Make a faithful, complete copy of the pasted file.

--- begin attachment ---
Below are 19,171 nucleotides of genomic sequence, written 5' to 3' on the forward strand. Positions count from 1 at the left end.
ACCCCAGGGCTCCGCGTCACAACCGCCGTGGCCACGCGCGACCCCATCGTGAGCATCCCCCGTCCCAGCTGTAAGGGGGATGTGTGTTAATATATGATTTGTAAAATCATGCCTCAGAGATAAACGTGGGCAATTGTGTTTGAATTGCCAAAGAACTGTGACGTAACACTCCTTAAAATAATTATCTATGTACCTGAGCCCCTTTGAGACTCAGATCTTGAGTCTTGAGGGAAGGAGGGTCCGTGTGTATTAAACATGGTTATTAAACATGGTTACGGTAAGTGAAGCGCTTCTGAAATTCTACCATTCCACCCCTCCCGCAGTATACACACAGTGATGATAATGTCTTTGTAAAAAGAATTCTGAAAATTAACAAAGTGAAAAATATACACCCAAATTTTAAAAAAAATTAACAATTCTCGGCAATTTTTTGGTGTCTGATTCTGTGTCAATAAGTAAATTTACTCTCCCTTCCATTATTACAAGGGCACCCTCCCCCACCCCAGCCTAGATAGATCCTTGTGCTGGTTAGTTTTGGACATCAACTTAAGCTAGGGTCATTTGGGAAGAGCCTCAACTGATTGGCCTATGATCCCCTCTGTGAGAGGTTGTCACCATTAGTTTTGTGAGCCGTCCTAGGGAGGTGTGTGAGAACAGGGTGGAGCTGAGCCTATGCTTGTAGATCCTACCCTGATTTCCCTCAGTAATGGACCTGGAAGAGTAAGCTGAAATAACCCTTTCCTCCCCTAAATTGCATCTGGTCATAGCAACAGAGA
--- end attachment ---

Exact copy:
Below are 19,171 nucleotides of genomic sequence, written 5' to 3' on the forward strand. Positions count from 1 at the left end.
ACCCCAGGGCTCCGCGTCACAACCGCCGTGGCCACGCGCGACCCCATCGTGAGCATCCCCCGTCCCAGCTGTAAGGGGGATGTGTGTTAATATATGATTTGTAAAATCATGCCTCAGAGATAAACGTGGGCAATTGTGTTTGAATTGCCAAAGAACTGTGACGTAACACTCCTTAAAATAATTATCTATGTACCTGAGCCCCTTTGAGACTCAGATCTTGAGTCTTGAGGGAAGGAGGGTCCGTGTGTATTAAACATGGTTATTAAACATGGTTACGGTAAGTGAAGCGCTTCTGAAATTCTACCATTCCACCCCTCCCGCAGTATACACACAGTGATGATAATGTCTTTGTAAAAAGAATTCTGAAAATTAACAAAGTGAAAAATATACACCCAAATTTTAAAAAAAATTAACAATTCTCGGCAATTTTTTGGTGTCTGATTCTGTGTCAATAAGTAAATTTACTCTCCCTTCCATTATTACAAGGGCACCCTCCCCCACCCCAGCCTAGATAGATCCTTGTGCTGGTTAGTTTTGGACATCAACTTAAGCTAGGGTCATTTGGGAAGAGCCTCAACTGATTGGCCTATGATCCCCTCTGTGAGAGGTTGTCACCATTAGTTTTGTGAGCCGTCCTAGGGAGGTGTGTGAGAACAGGGTGGAGCTGAGCCTATGCTTGTAGATCCTACCCTGATTTCCCTCAGTAATGGACCTGGAAGAGTAAGCTGAAATAACCCTTTCCTCCCCTAAATTGCATCTGGTCATAGCAACAGAGA